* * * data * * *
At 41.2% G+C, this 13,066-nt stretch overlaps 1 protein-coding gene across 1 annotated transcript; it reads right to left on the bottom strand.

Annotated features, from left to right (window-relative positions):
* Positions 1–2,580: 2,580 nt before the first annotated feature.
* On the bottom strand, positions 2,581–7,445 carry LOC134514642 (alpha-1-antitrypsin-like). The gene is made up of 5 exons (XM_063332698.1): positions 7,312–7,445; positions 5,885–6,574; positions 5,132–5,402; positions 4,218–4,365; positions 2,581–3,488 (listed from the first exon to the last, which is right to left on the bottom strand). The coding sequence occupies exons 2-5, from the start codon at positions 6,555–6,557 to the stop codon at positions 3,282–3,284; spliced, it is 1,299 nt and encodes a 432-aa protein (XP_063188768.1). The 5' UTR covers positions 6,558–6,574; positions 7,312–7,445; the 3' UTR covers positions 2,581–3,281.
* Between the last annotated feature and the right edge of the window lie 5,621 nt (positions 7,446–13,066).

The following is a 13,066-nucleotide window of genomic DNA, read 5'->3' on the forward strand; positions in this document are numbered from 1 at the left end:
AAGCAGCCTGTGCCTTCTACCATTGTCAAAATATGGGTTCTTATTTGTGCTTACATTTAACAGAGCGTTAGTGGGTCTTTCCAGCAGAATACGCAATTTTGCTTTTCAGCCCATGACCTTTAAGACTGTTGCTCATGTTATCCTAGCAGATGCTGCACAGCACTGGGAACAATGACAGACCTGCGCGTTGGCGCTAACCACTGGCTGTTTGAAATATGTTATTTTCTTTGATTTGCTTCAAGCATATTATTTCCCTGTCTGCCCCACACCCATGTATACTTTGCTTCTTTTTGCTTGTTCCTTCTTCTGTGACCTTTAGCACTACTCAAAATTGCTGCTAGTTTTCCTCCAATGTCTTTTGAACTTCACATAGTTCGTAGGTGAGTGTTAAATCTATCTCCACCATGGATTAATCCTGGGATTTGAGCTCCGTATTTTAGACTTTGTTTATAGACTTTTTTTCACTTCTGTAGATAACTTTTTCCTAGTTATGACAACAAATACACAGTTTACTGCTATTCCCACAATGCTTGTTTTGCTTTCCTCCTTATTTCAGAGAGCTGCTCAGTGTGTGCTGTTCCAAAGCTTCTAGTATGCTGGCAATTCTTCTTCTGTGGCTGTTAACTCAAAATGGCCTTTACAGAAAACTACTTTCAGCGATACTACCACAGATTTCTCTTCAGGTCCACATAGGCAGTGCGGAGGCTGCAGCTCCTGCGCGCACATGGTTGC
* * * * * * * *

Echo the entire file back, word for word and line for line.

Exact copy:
At 41.2% G+C, this 13,066-nt stretch overlaps 1 protein-coding gene across 1 annotated transcript; it reads right to left on the bottom strand.

Annotated features, from left to right (window-relative positions):
* Positions 1–2,580: 2,580 nt before the first annotated feature.
* On the bottom strand, positions 2,581–7,445 carry LOC134514642 (alpha-1-antitrypsin-like). The gene is made up of 5 exons (XM_063332698.1): positions 7,312–7,445; positions 5,885–6,574; positions 5,132–5,402; positions 4,218–4,365; positions 2,581–3,488 (listed from the first exon to the last, which is right to left on the bottom strand). The coding sequence occupies exons 2-5, from the start codon at positions 6,555–6,557 to the stop codon at positions 3,282–3,284; spliced, it is 1,299 nt and encodes a 432-aa protein (XP_063188768.1). The 5' UTR covers positions 6,558–6,574; positions 7,312–7,445; the 3' UTR covers positions 2,581–3,281.
* Between the last annotated feature and the right edge of the window lie 5,621 nt (positions 7,446–13,066).

The following is a 13,066-nucleotide window of genomic DNA, read 5'->3' on the forward strand; positions in this document are numbered from 1 at the left end:
AAGCAGCCTGTGCCTTCTACCATTGTCAAAATATGGGTTCTTATTTGTGCTTACATTTAACAGAGCGTTAGTGGGTCTTTCCAGCAGAATACGCAATTTTGCTTTTCAGCCCATGACCTTTAAGACTGTTGCTCATGTTATCCTAGCAGATGCTGCACAGCACTGGGAACAATGACAGACCTGCGCGTTGGCGCTAACCACTGGCTGTTTGAAATATGTTATTTTCTTTGATTTGCTTCAAGCATATTATTTCCCTGTCTGCCCCACACCCATGTATACTTTGCTTCTTTTTGCTTGTTCCTTCTTCTGTGACCTTTAGCACTACTCAAAATTGCTGCTAGTTTTCCTCCAATGTCTTTTGAACTTCACATAGTTCGTAGGTGAGTGTTAAATCTATCTCCACCATGGATTAATCCTGGGATTTGAGCTCCGTATTTTAGACTTTGTTTATAGACTTTTTTTCACTTCTGTAGATAACTTTTTCCTAGTTATGACAACAAATACACAGTTTACTGCTATTCCCACAATGCTTGTTTTGCTTTCCTCCTTATTTCAGAGAGCTGCTCAGTGTGTGCTGTTCCAAAGCTTCTAGTATGCTGGCAATTCTTCTTCTGTGGCTGTTAACTCAAAATGGCCTTTACAGAAAACTACTTTCAGCGATACTACCACAGATTTCTCTTCAGGTCCACATAGGCAGTGCGGAGGCTGCAGCTCCTGCGCGCACATGGTTGC